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Out of the Shadows at Last: Transforming Mental Health, Mental Illness and Addiction Services in Canada

In More for the Mind, a study of psychiatric services in Canada, the Canadian Mental Health Association said:

In no other field, except perhaps leprosy, has there been as much confusion, misdirection and discrimination against the patient, as in mental illness… Down through the ages, they have been estranged by society and cast out to wander in the wilderness. Mental illness, even today, is all too often considered a crime to be punished, a sin to be expiated, a possessing demon to be exorcised, a disgrace to be hushed up, a personality weakness to be deplored or a welfare problem to be handled as cheaply as possible.

Canadian Mental Health Association, (1963) More for the Mind: A Study of Psychiatric Services in Canada, Toronto, p. 1.

These words were written nearly half a century ago. Yet the more than two thousand personal stories submitted to the Standing Senate Committee on Social affairs, Science and Technology by Canadians living with mental illness, and their families, make clear that these words continue to ring true.

It was difficult emotionally for Committee members to hear these stories. Listening to them, and reading them, had a profound effect on every one of us. As the months passed, they began to tear at our souls.

Committee members could relate to these stories because of their own personal experiences. Like any group of a dozen Canadians, we too have experienced the impact of mental illness in our families: a sister-in-law who has schizophrenia, a nephew who committed suicide, a daughter who battled anorexia for several years, a sister who lives with severe depression and has been in and out of psychiatric hospitals frequently; it is rare that a family has not been affected.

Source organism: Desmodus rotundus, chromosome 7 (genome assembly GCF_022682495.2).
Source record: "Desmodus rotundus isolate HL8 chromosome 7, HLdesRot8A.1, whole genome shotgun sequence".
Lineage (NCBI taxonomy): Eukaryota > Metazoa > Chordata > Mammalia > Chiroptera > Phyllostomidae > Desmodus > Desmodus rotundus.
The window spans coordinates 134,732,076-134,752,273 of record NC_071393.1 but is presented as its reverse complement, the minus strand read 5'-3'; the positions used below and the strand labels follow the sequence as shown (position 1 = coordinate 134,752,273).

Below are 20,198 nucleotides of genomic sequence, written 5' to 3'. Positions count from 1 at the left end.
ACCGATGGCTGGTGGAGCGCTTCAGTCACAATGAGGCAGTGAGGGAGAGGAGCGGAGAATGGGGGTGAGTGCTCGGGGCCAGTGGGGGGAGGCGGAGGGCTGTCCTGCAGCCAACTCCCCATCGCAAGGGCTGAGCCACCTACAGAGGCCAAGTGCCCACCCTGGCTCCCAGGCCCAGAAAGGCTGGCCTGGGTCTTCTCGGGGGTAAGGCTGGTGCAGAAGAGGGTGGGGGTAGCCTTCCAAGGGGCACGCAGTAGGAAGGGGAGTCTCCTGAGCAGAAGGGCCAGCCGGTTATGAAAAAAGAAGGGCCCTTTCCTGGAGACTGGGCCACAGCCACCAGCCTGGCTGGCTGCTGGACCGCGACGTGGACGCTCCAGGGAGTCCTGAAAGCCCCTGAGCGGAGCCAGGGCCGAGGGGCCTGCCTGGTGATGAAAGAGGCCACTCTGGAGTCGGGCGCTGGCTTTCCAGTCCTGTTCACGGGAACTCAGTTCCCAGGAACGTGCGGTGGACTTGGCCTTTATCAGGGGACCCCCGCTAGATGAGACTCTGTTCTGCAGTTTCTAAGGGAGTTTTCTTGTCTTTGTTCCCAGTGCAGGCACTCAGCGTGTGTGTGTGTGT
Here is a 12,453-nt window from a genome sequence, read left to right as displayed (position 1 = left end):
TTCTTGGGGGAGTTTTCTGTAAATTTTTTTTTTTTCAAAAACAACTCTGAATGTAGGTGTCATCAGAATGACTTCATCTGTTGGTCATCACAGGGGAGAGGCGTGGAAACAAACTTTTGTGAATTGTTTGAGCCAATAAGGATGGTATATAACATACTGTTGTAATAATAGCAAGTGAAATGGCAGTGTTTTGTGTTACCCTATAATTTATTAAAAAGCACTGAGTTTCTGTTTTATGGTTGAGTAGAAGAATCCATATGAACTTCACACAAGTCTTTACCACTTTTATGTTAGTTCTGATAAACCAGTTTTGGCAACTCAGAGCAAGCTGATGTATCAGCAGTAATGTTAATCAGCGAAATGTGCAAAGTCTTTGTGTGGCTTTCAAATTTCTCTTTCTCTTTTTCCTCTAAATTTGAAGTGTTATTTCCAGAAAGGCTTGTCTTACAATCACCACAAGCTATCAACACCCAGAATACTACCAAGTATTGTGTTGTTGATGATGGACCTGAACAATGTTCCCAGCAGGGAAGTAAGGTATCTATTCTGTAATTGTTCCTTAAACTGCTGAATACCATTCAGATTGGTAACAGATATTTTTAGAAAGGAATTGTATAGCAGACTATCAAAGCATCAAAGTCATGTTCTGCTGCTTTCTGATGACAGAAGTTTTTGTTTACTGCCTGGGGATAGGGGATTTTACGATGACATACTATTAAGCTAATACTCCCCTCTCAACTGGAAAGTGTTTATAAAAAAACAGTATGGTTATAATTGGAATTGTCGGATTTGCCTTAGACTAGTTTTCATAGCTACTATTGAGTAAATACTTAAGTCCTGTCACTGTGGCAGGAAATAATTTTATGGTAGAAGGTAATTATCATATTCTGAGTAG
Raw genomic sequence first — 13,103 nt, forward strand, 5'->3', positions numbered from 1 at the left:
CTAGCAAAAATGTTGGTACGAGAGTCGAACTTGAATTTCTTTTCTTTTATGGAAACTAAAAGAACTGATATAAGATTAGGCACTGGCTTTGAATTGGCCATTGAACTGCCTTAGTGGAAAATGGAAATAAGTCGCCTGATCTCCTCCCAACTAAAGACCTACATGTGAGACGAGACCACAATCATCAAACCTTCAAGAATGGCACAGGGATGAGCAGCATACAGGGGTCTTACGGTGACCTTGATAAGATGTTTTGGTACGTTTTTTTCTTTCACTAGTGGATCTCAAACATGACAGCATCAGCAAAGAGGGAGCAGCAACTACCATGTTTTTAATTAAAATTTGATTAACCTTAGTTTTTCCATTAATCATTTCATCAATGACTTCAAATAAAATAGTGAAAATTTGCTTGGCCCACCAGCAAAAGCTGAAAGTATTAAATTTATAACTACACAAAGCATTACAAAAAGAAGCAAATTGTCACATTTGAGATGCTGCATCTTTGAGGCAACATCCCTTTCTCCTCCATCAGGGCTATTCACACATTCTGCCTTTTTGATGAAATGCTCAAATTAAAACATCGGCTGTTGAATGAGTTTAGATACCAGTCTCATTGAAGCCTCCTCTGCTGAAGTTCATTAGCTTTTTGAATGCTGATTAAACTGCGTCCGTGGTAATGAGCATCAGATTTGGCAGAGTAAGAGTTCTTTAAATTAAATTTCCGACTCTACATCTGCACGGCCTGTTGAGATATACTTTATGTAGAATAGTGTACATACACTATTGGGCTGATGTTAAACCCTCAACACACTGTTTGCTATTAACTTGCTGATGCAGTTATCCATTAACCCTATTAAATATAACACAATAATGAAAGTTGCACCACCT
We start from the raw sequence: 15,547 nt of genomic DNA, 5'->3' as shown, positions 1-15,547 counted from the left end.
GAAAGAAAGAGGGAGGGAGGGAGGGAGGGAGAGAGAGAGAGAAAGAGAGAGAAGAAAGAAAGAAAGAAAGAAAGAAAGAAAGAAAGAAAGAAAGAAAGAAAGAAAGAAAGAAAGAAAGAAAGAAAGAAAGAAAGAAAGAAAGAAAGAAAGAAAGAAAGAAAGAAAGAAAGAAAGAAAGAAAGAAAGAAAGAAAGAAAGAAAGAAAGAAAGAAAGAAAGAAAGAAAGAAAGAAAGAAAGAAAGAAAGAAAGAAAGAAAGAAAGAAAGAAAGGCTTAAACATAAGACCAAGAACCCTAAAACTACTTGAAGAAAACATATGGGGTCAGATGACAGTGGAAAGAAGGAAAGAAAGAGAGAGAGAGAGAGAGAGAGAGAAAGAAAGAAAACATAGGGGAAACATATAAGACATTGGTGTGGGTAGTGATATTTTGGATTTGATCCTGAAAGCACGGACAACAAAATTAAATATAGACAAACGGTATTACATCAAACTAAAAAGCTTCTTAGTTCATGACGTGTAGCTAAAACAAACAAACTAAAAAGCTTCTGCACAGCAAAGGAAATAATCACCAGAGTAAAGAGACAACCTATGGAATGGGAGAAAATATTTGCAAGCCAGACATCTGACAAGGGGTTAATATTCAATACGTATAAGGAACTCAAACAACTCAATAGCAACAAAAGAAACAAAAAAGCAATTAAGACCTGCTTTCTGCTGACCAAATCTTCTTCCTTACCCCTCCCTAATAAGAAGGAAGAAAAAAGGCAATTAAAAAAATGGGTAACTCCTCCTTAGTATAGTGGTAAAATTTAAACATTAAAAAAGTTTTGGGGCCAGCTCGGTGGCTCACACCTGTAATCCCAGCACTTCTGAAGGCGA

Indeed, it is this personal experience that has caused Committee members to regard our work on this report as much more than just another policy study: to us, it is truly a calling.

We know how difficult it will be to improve the lives of people living with mental illness. We know it will be tougher still to change deep-seated public attitudes and reduce the stigma and discrimination they face. To put each of them on the road to recovery will be an extraordinary challenge.

Yet we are optimistic that the time has come when meaningful change can, and will, be made. From coast to coast we have met politicians, government officials, mental health service providers and professionals, and many, many ordinary Canadians, who are willing to help make change a reality, to help bring people living with mental illness into the mainstream of Canadian society.

We ask the readers of this report to join with us as, together, we work to transform mental health, mental illness and addiction services in Canada and to bring mental illness Out of the Shadows at Last.

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